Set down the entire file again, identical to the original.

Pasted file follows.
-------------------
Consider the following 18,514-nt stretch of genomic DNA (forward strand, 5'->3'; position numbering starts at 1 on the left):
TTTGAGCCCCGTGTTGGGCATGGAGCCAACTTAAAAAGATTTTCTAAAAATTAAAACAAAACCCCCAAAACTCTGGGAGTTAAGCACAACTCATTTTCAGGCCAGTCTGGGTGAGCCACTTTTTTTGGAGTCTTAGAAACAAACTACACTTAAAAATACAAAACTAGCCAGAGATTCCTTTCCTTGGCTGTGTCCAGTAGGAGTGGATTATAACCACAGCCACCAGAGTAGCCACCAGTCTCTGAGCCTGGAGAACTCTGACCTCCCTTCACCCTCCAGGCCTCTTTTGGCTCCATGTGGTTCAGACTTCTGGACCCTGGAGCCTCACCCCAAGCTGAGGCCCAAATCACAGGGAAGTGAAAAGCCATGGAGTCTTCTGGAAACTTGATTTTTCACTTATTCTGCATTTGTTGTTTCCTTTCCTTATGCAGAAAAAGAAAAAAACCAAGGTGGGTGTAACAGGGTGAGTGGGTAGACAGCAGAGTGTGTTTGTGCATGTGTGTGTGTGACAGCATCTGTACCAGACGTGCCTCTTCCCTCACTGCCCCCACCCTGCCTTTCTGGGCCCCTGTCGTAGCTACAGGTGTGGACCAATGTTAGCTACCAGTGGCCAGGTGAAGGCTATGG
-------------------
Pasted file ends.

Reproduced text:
Consider the following 18,514-nt stretch of genomic DNA (forward strand, 5'->3'; position numbering starts at 1 on the left):
TTTGAGCCCCGTGTTGGGCATGGAGCCAACTTAAAAAGATTTTCTAAAAATTAAAACAAAACCCCCAAAACTCTGGGAGTTAAGCACAACTCATTTTCAGGCCAGTCTGGGTGAGCCACTTTTTTTGGAGTCTTAGAAACAAACTACACTTAAAAATACAAAACTAGCCAGAGATTCCTTTCCTTGGCTGTGTCCAGTAGGAGTGGATTATAACCACAGCCACCAGAGTAGCCACCAGTCTCTGAGCCTGGAGAACTCTGACCTCCCTTCACCCTCCAGGCCTCTTTTGGCTCCATGTGGTTCAGACTTCTGGACCCTGGAGCCTCACCCCAAGCTGAGGCCCAAATCACAGGGAAGTGAAAAGCCATGGAGTCTTCTGGAAACTTGATTTTTCACTTATTCTGCATTTGTTGTTTCCTTTCCTTATGCAGAAAAAGAAAAAAACCAAGGTGGGTGTAACAGGGTGAGTGGGTAGACAGCAGAGTGTGTTTGTGCATGTGTGTGTGTGACAGCATCTGTACCAGACGTGCCTCTTCCCTCACTGCCCCCACCCTGCCTTTCTGGGCCCCTGTCGTAGCTACAGGTGTGGACCAATGTTAGCTACCAGTGGCCAGGTGAAGGCTATGG